The Bow Foundation funds cutting edge research to benefit those with GNAO1 – related neurodevelopmental disorders and other similar rare diseases and neurological conditions. We’re currently accepting grant applications for future GNAO1 research studies.
University of California, San Francisco
In January of 2020, the Bow Foundation funded a $100,000 research project at the University of California, San Francisco to launch an investigation into GNAO1 in zebrafish. Led by Dr. Scott C. Baraban the research team will develop GNAO1 loss-of-function zebrafish to launch a first-of-its-kind drug discovery program.
Click here to read more about this grant.
Update: The results of a portion of this project where published in- Phenotypic analysis of catastrophic childhood epilepsy genes | Communications Biology (nature.com)
The Scripps Research Institute
In January of 2020, the Bow Foundation funded a $50,000 post-doctoral fellowship at The Scripps Institute. Dr. Brian Muntean’s post-doctoral fellowship project will focus on expanding the understanding of the mechanism by which GNAO1 influences activity in brain cells. By examining the effects of GNAO1 on brain activity, Dr. Muntean’s studies will help shine a light on how GNAO1 mutations cause such varied patient impacts.
Click here to read more about the fellowship.
Update: The results of this project where published in – Gαo is a major determinant of cAMP signaling in the pathophysiology of movement disorders: Cell Reports
Washington University Natural History Study
In March of 2019, the Bow Foundation funded a $65,000 research project at Washington University to help with the costs of the three-day research clinic at St. Louis Children’s Hospital to begin a Natural History study of GNAO1.
Click here to read more about the 2019 clinic.
Update: A virtual clinic was held in 2020 due to the covid-19 pandemic.
University of Virginia Research Project
In 2018, the Bow Foundation launched the GNAO1 International Registry to accelerate medical research and promote meaningful health outcomes for patients with GNAO1-related neurodevelopmental disorders. This project is being led by Dr. Erika Axeen at the University of Virginia.
Update: The results of this project where published in – Results of the First GNAO1-Related Neurodevelopmental Disorders Caregiver Survey – ScienceDirect
Michigan State University Research Project
In June of 2018, the Bow Foundation funded a $48,000 research project at Michigan State University to support a study of mouse models with GNAO1-related neurodevelopmental gene mutations. Through the study, researchers will gather more information about GNAO1, test existing drugs, and identify possible new treatment options. The research project will be led by Dr. Richard Neubig, Chair of Michigan State’s Department of Pharmacology & Toxicology.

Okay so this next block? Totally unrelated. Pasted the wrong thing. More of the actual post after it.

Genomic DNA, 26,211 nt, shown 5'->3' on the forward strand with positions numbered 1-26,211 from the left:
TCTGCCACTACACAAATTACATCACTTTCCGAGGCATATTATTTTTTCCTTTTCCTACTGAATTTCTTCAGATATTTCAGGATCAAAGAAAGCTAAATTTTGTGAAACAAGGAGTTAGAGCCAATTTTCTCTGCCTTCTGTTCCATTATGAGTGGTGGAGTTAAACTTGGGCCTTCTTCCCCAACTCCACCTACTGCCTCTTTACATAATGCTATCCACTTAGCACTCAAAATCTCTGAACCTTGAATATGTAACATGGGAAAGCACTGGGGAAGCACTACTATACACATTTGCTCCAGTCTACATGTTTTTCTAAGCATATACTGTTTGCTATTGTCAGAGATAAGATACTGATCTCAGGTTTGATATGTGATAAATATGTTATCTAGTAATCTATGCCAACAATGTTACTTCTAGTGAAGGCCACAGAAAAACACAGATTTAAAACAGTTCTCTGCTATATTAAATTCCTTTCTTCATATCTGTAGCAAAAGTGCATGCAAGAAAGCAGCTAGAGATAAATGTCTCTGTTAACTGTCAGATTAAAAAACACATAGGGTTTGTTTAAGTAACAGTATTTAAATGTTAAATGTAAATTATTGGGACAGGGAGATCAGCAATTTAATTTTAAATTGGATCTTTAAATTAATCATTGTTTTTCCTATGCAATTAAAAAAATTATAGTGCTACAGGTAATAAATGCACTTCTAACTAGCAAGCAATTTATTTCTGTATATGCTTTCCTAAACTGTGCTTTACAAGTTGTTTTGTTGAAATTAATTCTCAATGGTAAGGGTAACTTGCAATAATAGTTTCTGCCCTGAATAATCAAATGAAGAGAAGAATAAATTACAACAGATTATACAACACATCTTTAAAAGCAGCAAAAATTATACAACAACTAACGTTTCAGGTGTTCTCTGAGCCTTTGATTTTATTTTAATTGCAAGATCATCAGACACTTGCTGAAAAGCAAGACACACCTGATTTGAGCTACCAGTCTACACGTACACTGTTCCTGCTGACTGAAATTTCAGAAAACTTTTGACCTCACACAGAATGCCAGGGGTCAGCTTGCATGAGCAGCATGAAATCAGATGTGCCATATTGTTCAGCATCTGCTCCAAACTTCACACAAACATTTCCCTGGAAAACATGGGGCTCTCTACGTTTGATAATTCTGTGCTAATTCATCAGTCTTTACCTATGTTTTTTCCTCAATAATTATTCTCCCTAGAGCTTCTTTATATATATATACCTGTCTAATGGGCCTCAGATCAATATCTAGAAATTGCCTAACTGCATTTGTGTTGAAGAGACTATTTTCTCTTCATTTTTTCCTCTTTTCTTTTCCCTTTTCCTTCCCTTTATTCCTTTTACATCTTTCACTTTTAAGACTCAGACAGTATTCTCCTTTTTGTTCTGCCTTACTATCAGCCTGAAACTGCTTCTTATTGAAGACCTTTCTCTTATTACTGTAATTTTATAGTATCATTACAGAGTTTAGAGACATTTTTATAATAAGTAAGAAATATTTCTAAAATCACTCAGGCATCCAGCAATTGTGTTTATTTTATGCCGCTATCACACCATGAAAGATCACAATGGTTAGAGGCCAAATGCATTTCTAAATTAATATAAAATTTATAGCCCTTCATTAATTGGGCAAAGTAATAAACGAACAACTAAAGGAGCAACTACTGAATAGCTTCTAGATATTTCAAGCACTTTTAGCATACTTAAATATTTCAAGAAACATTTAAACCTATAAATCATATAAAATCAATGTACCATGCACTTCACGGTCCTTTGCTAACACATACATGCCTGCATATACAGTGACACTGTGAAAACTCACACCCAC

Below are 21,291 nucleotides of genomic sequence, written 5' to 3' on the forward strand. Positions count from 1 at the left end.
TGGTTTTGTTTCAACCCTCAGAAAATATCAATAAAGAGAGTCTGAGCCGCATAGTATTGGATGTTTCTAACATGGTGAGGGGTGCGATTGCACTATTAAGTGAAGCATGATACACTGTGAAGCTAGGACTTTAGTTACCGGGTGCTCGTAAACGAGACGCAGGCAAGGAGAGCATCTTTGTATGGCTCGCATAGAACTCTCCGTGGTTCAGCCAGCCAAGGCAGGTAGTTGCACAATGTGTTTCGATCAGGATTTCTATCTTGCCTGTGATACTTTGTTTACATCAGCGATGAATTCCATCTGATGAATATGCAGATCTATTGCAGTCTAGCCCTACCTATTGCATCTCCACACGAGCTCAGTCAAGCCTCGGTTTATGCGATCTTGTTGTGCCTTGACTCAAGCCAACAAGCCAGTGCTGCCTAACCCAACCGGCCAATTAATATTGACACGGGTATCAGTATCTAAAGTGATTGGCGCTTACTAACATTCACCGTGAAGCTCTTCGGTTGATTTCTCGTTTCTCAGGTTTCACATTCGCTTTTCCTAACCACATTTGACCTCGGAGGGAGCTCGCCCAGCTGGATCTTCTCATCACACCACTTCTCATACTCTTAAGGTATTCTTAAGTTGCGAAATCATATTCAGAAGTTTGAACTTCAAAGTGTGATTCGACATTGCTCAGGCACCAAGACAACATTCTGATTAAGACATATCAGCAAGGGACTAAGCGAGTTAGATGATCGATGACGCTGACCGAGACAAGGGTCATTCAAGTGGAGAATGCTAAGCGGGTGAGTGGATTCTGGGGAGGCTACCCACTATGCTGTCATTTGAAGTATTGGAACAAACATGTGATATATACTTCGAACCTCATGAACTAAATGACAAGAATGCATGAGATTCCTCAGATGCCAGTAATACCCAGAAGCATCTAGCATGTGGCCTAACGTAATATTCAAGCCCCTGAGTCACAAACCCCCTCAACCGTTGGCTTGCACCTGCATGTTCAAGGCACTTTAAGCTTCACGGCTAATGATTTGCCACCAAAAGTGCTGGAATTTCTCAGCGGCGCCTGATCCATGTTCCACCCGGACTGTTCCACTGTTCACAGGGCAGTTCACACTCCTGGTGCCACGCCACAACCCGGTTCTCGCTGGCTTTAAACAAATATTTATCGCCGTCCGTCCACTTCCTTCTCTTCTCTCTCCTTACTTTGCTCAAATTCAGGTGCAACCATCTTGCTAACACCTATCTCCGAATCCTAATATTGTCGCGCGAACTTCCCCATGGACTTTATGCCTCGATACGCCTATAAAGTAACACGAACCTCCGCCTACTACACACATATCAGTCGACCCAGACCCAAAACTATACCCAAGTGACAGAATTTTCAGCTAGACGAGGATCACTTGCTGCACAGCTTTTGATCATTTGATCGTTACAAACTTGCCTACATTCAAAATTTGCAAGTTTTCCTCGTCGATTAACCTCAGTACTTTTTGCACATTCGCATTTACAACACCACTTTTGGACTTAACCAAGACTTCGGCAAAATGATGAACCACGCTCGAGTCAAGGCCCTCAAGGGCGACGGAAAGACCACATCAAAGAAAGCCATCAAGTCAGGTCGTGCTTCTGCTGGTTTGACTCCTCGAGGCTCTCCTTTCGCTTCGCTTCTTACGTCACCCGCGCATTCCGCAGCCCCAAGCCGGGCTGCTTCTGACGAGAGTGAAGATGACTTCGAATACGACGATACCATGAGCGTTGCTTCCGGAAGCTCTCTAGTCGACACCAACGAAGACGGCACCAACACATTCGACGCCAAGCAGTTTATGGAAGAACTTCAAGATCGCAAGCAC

Click here to read more about the grant announcement.
Update: The results of this project and related work where publish in – A mechanistic review on GNAO1-associated movement disorder – PubMed (nih.gov)
University of Virginia Research Project
In August of 2017, the Bow Foundation funded a $100,000 research grant to the University of Virginia to support a GNAO1 – related neurodevelopmental disorder study led by Dr. Michael McConnell. Using a tiny skin sample from two GNAO1 patients, Dr. McConnell created induced pluripotent stem cells (iPSCs) to better understand subtle differences between GNAO1 patients and better understand how GNAO1 disorders respond to certain drug treatments. The research has the potential to increase understanding of GNAO1 genetic disorders and may ultimately lead to new or better treatments.
To read more about the grant, click here. The second grant of $50,000 was made in the winter of 2018.
Update: Dr. Michael McConnell has moved to the Lieber Institute for Brain Development (LIBD) and continues his work on GNAO1.
Stanford Research Project
GNAO1 families are invited to participate in a research study of adaptive behaviors in children with early life epilepsy. The study is open to all GNAO1 patients, even those who do not have epilepsy. Stanford Children’s Health is working to develop a metric that may serve as a way to track response to treatment in future clinical studies.
You will be asked questions about your child’s seizures, and/or movement disorder and medications. You will be asked to complete an online survey through a secure data collection website. Then you will be asked to complete an online questionnaire about your child’s behaviors in social, motor, daily living and communication domains.
Update: A poster presented at AES in 2020 shared some of the data findings of this work. The poster can be viewed below.